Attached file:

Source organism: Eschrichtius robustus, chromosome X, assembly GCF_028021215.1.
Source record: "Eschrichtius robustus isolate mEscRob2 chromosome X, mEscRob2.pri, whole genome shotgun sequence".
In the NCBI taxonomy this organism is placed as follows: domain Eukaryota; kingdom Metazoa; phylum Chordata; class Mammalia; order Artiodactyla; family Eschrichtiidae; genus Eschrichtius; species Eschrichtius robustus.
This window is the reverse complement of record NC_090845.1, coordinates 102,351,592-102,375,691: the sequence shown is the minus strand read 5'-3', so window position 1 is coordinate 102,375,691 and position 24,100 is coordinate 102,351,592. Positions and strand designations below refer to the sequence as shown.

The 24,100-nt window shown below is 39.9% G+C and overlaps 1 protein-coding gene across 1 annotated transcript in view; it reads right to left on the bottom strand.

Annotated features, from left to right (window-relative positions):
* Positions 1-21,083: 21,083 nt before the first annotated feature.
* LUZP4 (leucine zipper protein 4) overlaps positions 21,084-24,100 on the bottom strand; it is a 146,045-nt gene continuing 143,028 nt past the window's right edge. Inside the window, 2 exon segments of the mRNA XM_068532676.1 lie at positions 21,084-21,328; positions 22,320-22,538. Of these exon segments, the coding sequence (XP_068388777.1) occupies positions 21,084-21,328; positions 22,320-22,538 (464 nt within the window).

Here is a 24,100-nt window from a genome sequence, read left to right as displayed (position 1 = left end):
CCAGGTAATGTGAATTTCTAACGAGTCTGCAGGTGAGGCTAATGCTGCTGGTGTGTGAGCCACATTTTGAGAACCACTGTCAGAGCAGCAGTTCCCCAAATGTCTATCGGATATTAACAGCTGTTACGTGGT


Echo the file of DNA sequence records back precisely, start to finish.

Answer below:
Source organism: Eschrichtius robustus, chromosome X, assembly GCF_028021215.1.
Source record: "Eschrichtius robustus isolate mEscRob2 chromosome X, mEscRob2.pri, whole genome shotgun sequence".
In the NCBI taxonomy this organism is placed as follows: domain Eukaryota; kingdom Metazoa; phylum Chordata; class Mammalia; order Artiodactyla; family Eschrichtiidae; genus Eschrichtius; species Eschrichtius robustus.
This window is the reverse complement of record NC_090845.1, coordinates 102,351,592-102,375,691: the sequence shown is the minus strand read 5'-3', so window position 1 is coordinate 102,375,691 and position 24,100 is coordinate 102,351,592. Positions and strand designations below refer to the sequence as shown.

The 24,100-nt window shown below is 39.9% G+C and overlaps 1 protein-coding gene across 1 annotated transcript in view; it reads right to left on the bottom strand.

Annotated features, from left to right (window-relative positions):
* Positions 1-21,083: 21,083 nt before the first annotated feature.
* LUZP4 (leucine zipper protein 4) overlaps positions 21,084-24,100 on the bottom strand; it is a 146,045-nt gene continuing 143,028 nt past the window's right edge. Inside the window, 2 exon segments of the mRNA XM_068532676.1 lie at positions 21,084-21,328; positions 22,320-22,538. Of these exon segments, the coding sequence (XP_068388777.1) occupies positions 21,084-21,328; positions 22,320-22,538 (464 nt within the window).

Here is a 24,100-nt window from a genome sequence, read left to right as displayed (position 1 = left end):
CCAGGTAATGTGAATTTCTAACGAGTCTGCAGGTGAGGCTAATGCTGCTGGTGTGTGAGCCACATTTTGAGAACCACTGTCAGAGCAGCAGTTCCCCAAATGTCTATCGGATATTAACAGCTGTTACGTGGT